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Determine the value of $$𝑃(𝑋_{3000000}=2 | 𝑋_0=1); 𝑃(𝑋_{3000001}=2 | 𝑋_0=1); 𝑃(𝑋_{3000002}=2 | 𝑋_0=1).$$ If consider a discrete time Markov chain $X_1,X_2,\dots$ with a state space set $S=\{1,2,3,4,5,6\}$ and a transition probability matrix $$𝑃=\left[\begin{array}{cc} 0 & 0 & 0.5 & 0.5 & 0 & 0\\ 0 & 0 & 1 & 0 & 0 & 0\\ 0 & 0 & 0 & 0 & 0.5 & 0.5\\ 0 & 0 & 0 & 0 & 1 & 0\\ 0.5 & 0.5 & 0 & 0 & 0 & 0\\ 1 & 0 & 0 & 0 & 0 & 0 \end{array}\right]$$

My Attempt: (Anyone can help me? What next? Thank you)

The probability of reaching state $2$ after a certain number of steps in a Markov chain can be computed using the transition probability matrix. In this case, to finding the probabilities of reaching state $2$ at time steps $3000000, 3000001,$ and $3000002,$ given that the chain starts in state $1.$

Let $(P_{ij}^{(n)})$ denote the probability of transitioning from state $(i)$ to state $(j)$ in $(n)$ steps. The probability of reaching state $(j)$ at time step $(n)$ starting from state $(i)$ is given by $((P^n)_{ij})$, where $(P)$ is the transition probability matrix.

Let's compute these probabilities:

  1. $(P(X_{3000000} = 2 | X_0 = 1)):$

    $[P(X_{3000000} = 2 | X_0 = 1) = (P^{3000000})_{12}]$

  2. $(P(X_{3000001} = 2 | X_0 = 1)):$

    $[P(X_{3000001} = 2 | X_0 = 1) = (P^{3000001})_{12} = (P^{3000000} \cdot P)_{12}]$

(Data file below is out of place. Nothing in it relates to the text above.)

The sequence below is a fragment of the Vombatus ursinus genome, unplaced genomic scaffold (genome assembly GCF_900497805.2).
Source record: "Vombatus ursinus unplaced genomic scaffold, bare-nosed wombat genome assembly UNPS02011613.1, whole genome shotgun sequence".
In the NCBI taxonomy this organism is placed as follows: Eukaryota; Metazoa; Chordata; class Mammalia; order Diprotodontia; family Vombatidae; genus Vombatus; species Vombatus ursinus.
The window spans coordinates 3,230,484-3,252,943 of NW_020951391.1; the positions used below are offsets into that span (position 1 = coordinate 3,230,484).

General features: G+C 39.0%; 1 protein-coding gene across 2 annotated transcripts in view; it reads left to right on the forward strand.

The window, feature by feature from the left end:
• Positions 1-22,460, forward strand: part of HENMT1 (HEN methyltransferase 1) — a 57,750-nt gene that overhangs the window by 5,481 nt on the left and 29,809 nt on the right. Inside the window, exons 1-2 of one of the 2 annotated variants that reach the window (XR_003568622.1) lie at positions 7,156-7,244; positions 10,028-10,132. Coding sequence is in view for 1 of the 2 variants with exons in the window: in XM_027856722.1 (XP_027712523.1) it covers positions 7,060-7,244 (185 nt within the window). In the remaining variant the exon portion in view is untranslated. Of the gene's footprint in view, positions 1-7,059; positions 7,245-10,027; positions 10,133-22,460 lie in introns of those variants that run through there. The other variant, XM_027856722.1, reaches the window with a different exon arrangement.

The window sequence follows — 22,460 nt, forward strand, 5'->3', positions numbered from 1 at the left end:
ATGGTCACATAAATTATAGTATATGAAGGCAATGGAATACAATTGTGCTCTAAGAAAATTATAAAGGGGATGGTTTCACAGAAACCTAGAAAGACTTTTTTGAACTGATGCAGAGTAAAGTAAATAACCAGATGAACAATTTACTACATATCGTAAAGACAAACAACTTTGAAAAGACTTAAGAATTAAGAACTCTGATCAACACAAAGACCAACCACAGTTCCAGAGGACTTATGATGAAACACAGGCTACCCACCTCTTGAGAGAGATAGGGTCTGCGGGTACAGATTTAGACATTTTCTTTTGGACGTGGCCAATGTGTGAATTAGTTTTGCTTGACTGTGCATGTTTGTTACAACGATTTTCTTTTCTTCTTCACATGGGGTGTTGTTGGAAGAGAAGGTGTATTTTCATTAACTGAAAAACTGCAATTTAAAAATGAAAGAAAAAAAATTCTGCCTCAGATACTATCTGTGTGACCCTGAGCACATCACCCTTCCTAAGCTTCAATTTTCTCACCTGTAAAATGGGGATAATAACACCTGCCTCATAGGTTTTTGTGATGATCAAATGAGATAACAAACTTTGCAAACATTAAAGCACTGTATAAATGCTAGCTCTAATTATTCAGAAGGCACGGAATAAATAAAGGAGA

3. $(P(X_{3000002} = 2 | X_0 = 1)):$

    $[P(X_{3000002} = 2 | X_0 = 1) = (P^{3000002})_{12} = (P^{3000000} \cdot P^2)_{12}]$

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  • $\begingroup$ What do you know about large powers of transition matrices? Are you aware of any relevant theorems here? $\endgroup$ Commented Nov 20, 2023 at 21:12
  • $\begingroup$ Do you have anything specifically applicable to periodic Markov chains like the one described here? $\endgroup$ Commented Nov 20, 2023 at 21:14

1 Answer 1

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Generally, calculating large powers of $P$ is difficult. However, this matrix has a "nice" form. In particular, it can be written as the Kronecker product $P = A \otimes B$, where $$ A = \pmatrix{0&1&0\\0&0&1\\1&0&0}, \quad B = \frac 12 \pmatrix{1&1\\2&0}. $$ We can now compute $P^k = [A \otimes B]^k = A^k \otimes B^k$.

$A$ is a permutation matrix, and as such its power follow a nice pattern. $A^k$ will have 3 different values depending on the remainder of $k$ modulo $3$. Either we have $A^k = A$ when $k \equiv 1\pmod 3$, $A^k = A^T$ when $k \equiv 2 \pmod 3$, and $A^k= I$ when $k \equiv 0 \pmod 3 $.

$B$ is a matrix associated with a simpler Markov chain; the powers $B^k$ quickly approach a limit as $k \to \infty$. In particular, we find that the left-eigenvector of $B$ associated with $\lambda = 1$ (and normalized to have sum of entries equal to $1$) is $v = (2/3,1/3)^T$. Thus, we have $$ \lim_{k \to \infty}B^k = \pmatrix{v^T\\v^T} = \frac 13 \pmatrix{2&1\\2&1}. $$ For $k = 3000000, 3000001, 3000002$, we have $B^k \approx \lim_{k \to \infty}B^k$, which is to say that $B^k$ is approximately equal to the matrix above.

Now, for $k = 3000000$, $k \equiv 0 \pmod 3$, which means that $A^k = I$. Thus, the transition matrix for $P$ is approximately $$ P = I \otimes B^k \approx I \otimes \frac 13 \pmatrix{2&1\\2&1} = \frac 13\pmatrix{ 2 & 1 & 0 & 0&0&0\\ 2&1&0&0&0&0\\ 0&0&2&1&0&0\\ 0&0&2&1&0&0\\ 0&0&0&0&2&1\\ 0&0&0&0&2&1}. $$ Thus, $P(X_k = 2 \mid X_0 = 1) = [P^k]_{1,2} \approx 1/3$.

For the other two values of $k$, you should find (by following the same procedure) that $P(X_k = 2 \mid X_0 = 1) = 0$.

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  • $\begingroup$ Are the answers to 3000001 and 3000002 the same value? $\endgroup$ Commented Nov 21, 2023 at 12:07
  • $\begingroup$ @JamesAlexander Yes, both should be $0$ $\endgroup$ Commented Nov 21, 2023 at 20:43

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